This is the sunset we saw on our first night in Berlin.
Eventually we got a local street map from an information counter and started studying it to figure out east from west (train travel can disorient your sense of direction), and how to get to the hostel where we'd planned on staying. A young man in a blue jacket approached and asked if we needed help. His jacket bore a logo that read "Bahnhof Mission." As he guided us to the platform for the S-bahn that would take us to our hostel, he explained that it was his job to help disoriented and confused travellers (Bahnhof Mission is part of Travellers' Aid). We completely matched the profile he'd been trained to watch for: rucksacks, looking at a map, etc. He taught us how to buy tickets and use the S-bahn before we thanked him kindly and went on our way.
The Sunflower Hostel was close enough to the Bahnhof that we could have walked there had we been a bit more stingy, but one's willingness to spend money on transport increases with the weight of the load on the back. We booked a private room with a double bed for about $50/night including breakfast. This is a place that goes out of its way to cater to English-speaking clientele. Most of the in-house signage is in English and the staff are reasonably fluent. They have plenty of those glossy little brochures on the local sights and club scene, and they were all in English. Sometimes we were amused at things that were mildly messed up in the translation, but the intended message always got through.
Tuesday was a night to hunker down and rest, which included a badly-needed round of laundry. Laundry in Europe is slow and expensive. It typically takes about $5 and two or more hours to convert a load of dirty laundry into a pile of clean, dry clothes. Most of the machines seem to be built to sacrifice speed for conservation of water and energy. As long as you're prepared for laundry to take three hours instead of one, this is no big deal. What WAS a big deal was that our room was in a wing where the heat was on the fritz, so we had to move up a floor if we wanted to stay warm overnight. Before we moved, our cold room gave us a great vantage point to watch a very colorful sunset to the clatter of S-bahns and InterCity trains moving back and forth.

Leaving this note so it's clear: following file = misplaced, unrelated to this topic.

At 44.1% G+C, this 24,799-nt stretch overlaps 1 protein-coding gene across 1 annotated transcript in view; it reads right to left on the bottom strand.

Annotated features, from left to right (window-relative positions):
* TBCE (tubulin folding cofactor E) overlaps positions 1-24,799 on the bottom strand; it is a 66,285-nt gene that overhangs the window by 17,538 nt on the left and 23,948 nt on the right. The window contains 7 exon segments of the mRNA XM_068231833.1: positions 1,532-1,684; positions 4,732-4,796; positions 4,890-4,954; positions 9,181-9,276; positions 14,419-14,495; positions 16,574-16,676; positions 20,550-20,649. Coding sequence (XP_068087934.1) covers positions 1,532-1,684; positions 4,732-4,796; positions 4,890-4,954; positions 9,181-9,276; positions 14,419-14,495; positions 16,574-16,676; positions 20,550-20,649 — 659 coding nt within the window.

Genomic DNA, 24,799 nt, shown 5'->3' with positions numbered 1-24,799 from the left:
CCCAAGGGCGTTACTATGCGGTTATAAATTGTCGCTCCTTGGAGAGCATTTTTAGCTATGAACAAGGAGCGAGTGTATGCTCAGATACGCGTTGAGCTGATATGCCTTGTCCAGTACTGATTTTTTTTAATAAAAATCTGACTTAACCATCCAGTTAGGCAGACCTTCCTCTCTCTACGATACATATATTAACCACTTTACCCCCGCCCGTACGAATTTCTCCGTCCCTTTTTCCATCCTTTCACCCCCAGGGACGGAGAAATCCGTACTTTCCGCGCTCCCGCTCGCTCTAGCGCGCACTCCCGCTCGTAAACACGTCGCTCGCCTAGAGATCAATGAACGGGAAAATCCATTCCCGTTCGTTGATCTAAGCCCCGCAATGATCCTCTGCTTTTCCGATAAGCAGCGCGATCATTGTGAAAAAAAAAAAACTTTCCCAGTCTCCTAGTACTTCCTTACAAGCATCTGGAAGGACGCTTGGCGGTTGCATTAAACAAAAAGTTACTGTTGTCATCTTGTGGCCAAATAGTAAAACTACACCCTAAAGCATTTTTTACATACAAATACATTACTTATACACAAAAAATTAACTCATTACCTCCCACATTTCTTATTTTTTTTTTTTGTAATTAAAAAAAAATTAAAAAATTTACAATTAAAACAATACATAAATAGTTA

After many years of repression, the pendulum in Berlin appears to have swung the other way. Having shed its chains, this city is still dancing and celebrating twelve years later. The literature we read on some of the local clubs showed that many of our single twenty-something hedonistic friends would have a great time here. For instance, one club advertised that on the last Saturday of the month clothing is verboten (not optional, but verboten). All that is allowed are undies or ver-r-ry short skirts. Appropriate "clothing" is provided for those who have too much.
Berlin is also an international city once again, especially judging by the types of food available. We had some great Indian food at a place called Yogi Snack, and Lebanese from a place called Babylon. And of course there was all of the standard American crap that seems to be everywhere (why is it that the only American food that gets exported is the junk food?). The best places are well-ventilated, but don't expect to find non-smoking sections. On Wednesday morning, we wore our newly-cleaned clothes to breakfast. Even though the hostel has three rooms for people to sit in and eat, there was no escaping the smoke, and the clothes we'd put so much time and energy into cleaning the night before came out reeking of cigarettes.